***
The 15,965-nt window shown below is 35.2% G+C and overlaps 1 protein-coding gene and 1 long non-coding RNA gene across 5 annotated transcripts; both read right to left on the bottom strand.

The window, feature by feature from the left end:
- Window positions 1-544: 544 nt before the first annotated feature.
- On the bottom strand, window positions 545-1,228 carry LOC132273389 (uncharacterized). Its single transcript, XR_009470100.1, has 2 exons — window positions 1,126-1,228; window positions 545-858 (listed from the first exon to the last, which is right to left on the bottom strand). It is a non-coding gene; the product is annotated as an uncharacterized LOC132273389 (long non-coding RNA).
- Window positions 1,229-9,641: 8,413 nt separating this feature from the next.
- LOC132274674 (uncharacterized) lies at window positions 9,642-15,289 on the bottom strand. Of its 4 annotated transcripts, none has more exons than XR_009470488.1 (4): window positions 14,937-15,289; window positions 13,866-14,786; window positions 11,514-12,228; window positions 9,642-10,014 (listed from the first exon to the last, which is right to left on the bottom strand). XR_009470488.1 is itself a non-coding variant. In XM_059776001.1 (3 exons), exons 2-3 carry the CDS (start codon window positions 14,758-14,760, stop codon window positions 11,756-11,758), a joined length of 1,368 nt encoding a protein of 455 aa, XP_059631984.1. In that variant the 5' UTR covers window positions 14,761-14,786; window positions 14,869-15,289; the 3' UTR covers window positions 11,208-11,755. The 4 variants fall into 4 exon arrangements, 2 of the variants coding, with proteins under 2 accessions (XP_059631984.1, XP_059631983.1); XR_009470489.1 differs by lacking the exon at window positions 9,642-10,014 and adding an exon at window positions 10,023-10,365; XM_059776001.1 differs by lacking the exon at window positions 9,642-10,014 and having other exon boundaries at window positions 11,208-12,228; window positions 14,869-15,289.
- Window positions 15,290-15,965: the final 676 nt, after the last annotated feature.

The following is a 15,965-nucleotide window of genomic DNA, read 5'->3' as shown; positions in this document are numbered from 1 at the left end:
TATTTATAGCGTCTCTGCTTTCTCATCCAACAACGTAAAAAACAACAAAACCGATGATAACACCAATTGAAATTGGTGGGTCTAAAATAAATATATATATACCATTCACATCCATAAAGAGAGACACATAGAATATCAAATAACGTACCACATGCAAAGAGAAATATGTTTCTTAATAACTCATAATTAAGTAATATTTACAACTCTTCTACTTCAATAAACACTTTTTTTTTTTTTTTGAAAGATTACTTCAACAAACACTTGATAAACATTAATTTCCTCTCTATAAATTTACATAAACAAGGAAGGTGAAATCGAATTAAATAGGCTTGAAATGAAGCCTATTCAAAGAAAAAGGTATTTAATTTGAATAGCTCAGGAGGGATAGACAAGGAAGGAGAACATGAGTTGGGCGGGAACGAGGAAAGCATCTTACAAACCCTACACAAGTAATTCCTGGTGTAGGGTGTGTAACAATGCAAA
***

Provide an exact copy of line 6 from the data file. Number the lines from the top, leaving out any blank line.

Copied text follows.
- LOC132274674 (uncharacterized) lies at window positions 9,642-15,289 on the bottom strand. Of its 4 annotated transcripts, none has more exons than XR_009470488.1 (4): window positions 14,937-15,289; window positions 13,866-14,786; window positions 11,514-12,228; window positions 9,642-10,014 (listed from the first exon to the last, which is right to left on the bottom strand). XR_009470488.1 is itself a non-coding variant. In XM_059776001.1 (3 exons), exons 2-3 carry the CDS (start codon window positions 14,758-14,760, stop codon window positions 11,756-11,758), a joined length of 1,368 nt encoding a protein of 455 aa, XP_059631984.1. In that variant the 5' UTR covers window positions 14,761-14,786; window positions 14,869-15,289; the 3' UTR covers window positions 11,208-11,755. The 4 variants fall into 4 exon arrangements, 2 of the variants coding, with proteins under 2 accessions (XP_059631984.1, XP_059631983.1); XR_009470489.1 differs by lacking the exon at window positions 9,642-10,014 and adding an exon at window positions 10,023-10,365; XM_059776001.1 differs by lacking the exon at window positions 9,642-10,014 and having other exon boundaries at window positions 11,208-12,228; window positions 14,869-15,289.